An Imperial College professor whose discredited computer modeling prompted Britain to lock down earlier this year is finally admitting where the inspiration behind the draconian measure originated. Hint: it's the same place the virus originated.
In a Saturday interview with the Times of London, Professor Neil Ferguson said the inspiration for the lockdown measure came from Communist China. Ferguson said he was first doubtful, then surprised to see lockdowns implemented in Europe and then the UK.
(Via The Times of London)
Back in 2019, about the time someone was getting infected by a bat, no European country’s pandemic plans seriously entertained the prospect of putting a country on pause.
Then, that’s what China did. “I think people’s sense of what is possible in terms of control changed quite dramatically between January and March,” Professor Ferguson says.
“They claimed to have flattened the curve. I was sceptical at first. I thought it was a massive cover-up by the Chinese. But as the data accrued it became clear it was an effective policy.”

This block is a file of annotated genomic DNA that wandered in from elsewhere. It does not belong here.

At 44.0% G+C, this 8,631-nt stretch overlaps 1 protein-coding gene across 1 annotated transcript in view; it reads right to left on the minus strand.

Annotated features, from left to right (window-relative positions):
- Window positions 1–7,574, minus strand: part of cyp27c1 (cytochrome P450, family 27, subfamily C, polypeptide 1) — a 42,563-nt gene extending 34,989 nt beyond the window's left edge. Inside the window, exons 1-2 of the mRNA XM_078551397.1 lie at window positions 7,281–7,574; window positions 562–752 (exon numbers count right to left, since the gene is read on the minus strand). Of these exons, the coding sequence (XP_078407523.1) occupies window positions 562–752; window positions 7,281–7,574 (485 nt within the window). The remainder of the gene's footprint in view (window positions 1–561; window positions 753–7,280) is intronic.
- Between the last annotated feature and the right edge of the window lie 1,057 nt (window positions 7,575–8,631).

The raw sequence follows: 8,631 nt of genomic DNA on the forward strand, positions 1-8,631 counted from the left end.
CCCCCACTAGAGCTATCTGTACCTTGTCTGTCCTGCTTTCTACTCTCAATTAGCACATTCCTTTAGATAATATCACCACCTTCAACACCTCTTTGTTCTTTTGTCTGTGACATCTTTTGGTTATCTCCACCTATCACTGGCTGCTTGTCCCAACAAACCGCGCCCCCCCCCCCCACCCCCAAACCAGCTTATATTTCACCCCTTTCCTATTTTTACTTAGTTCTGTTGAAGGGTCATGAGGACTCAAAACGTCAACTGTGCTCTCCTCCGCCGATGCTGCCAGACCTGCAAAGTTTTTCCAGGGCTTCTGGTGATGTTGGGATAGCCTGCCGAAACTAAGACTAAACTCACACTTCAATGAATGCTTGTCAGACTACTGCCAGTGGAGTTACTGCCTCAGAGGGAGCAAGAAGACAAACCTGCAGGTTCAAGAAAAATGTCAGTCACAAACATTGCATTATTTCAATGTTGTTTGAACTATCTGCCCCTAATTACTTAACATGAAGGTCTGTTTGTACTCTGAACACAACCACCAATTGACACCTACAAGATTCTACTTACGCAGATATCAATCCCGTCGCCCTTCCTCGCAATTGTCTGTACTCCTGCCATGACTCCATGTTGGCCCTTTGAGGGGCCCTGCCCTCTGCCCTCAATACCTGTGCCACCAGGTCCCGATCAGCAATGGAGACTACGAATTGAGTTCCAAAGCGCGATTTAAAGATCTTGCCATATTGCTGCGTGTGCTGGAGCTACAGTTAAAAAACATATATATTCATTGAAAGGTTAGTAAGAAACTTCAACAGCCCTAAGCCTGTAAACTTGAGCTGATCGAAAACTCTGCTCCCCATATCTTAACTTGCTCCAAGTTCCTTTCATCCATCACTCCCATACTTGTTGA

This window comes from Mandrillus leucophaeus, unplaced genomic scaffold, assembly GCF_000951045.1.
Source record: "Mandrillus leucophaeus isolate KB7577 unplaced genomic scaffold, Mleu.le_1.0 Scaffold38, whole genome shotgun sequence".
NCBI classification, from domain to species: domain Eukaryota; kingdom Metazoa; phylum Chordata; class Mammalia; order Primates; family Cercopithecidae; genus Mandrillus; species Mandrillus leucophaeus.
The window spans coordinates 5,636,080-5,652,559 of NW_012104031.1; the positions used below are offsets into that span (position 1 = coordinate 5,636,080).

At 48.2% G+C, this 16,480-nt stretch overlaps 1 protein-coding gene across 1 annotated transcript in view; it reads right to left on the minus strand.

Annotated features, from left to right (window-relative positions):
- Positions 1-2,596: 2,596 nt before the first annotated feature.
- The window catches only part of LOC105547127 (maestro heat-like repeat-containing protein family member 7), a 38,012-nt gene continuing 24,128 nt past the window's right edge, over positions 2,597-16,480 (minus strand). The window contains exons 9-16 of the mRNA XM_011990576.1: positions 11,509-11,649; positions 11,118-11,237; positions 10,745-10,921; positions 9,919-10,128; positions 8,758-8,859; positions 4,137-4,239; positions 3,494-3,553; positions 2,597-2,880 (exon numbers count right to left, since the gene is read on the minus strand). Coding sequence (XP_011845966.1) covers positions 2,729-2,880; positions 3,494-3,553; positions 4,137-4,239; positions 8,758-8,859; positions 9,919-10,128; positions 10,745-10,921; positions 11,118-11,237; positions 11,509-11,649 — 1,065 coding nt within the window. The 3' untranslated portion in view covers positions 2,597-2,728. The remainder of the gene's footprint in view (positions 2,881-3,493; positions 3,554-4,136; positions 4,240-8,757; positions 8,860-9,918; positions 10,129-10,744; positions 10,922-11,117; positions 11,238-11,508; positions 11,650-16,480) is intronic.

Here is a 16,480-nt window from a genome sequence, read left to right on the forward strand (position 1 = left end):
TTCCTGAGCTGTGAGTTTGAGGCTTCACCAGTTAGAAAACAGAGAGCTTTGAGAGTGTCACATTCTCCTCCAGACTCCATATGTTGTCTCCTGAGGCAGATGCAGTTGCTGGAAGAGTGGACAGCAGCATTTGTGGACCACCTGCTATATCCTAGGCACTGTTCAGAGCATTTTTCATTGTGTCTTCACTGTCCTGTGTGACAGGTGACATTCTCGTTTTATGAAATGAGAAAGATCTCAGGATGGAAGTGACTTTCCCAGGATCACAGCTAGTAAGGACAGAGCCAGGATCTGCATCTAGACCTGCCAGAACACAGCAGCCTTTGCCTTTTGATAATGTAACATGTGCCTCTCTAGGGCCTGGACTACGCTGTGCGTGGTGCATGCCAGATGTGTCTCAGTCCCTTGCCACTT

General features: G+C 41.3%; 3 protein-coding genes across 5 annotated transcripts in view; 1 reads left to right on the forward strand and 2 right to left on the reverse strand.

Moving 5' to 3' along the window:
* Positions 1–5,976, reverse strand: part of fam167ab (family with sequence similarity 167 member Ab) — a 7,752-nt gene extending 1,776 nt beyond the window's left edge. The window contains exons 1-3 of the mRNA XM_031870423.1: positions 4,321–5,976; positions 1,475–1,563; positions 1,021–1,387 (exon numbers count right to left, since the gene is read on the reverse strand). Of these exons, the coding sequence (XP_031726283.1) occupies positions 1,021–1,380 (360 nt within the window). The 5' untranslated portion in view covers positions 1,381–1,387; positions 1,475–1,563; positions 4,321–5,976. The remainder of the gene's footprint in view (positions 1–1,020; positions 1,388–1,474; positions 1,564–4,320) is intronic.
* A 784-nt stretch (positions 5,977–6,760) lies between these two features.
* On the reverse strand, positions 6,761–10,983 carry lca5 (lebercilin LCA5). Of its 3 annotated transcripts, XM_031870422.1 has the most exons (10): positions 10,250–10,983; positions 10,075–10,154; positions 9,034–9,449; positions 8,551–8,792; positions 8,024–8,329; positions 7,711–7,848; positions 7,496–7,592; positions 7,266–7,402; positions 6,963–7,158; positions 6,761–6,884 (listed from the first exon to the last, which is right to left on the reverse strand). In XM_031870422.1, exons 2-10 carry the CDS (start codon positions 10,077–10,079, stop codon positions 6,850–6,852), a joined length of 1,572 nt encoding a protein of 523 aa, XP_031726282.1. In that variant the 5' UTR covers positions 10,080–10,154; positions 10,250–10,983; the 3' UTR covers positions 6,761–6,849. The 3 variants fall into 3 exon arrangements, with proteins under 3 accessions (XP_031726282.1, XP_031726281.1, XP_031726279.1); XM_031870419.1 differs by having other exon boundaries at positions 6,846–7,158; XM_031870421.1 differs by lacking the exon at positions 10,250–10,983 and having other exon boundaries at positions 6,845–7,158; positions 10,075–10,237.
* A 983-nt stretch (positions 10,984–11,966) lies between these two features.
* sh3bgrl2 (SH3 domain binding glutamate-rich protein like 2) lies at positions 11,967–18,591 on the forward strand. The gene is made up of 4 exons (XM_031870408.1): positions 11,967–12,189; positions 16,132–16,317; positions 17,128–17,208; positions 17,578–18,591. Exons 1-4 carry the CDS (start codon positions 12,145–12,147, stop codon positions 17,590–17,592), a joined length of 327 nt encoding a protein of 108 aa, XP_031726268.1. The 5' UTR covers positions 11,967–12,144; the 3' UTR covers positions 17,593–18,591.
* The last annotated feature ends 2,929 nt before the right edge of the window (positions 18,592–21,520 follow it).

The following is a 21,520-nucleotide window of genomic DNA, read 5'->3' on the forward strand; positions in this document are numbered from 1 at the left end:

Then, as infections seeded across the world, springing up like angry boils on the map, Sage debated whether, nevertheless, it would be effective here. “It’s a communist one party state, we said. We couldn’t get away with it in Europe, we thought.” In February one of those boils raged just below the Alps. “And then Italy did it. And we realised we could.”
They saw the opportunity to grab power and they took it.
Ferguson published a report in mid-March using modeling that predicted 2.2 million Americans and half a million Britains would die if the two countries didn't implement strict lockdowns. The faulty modeling played a critical role in the two countries' decision to implement lockdowns earlier this year.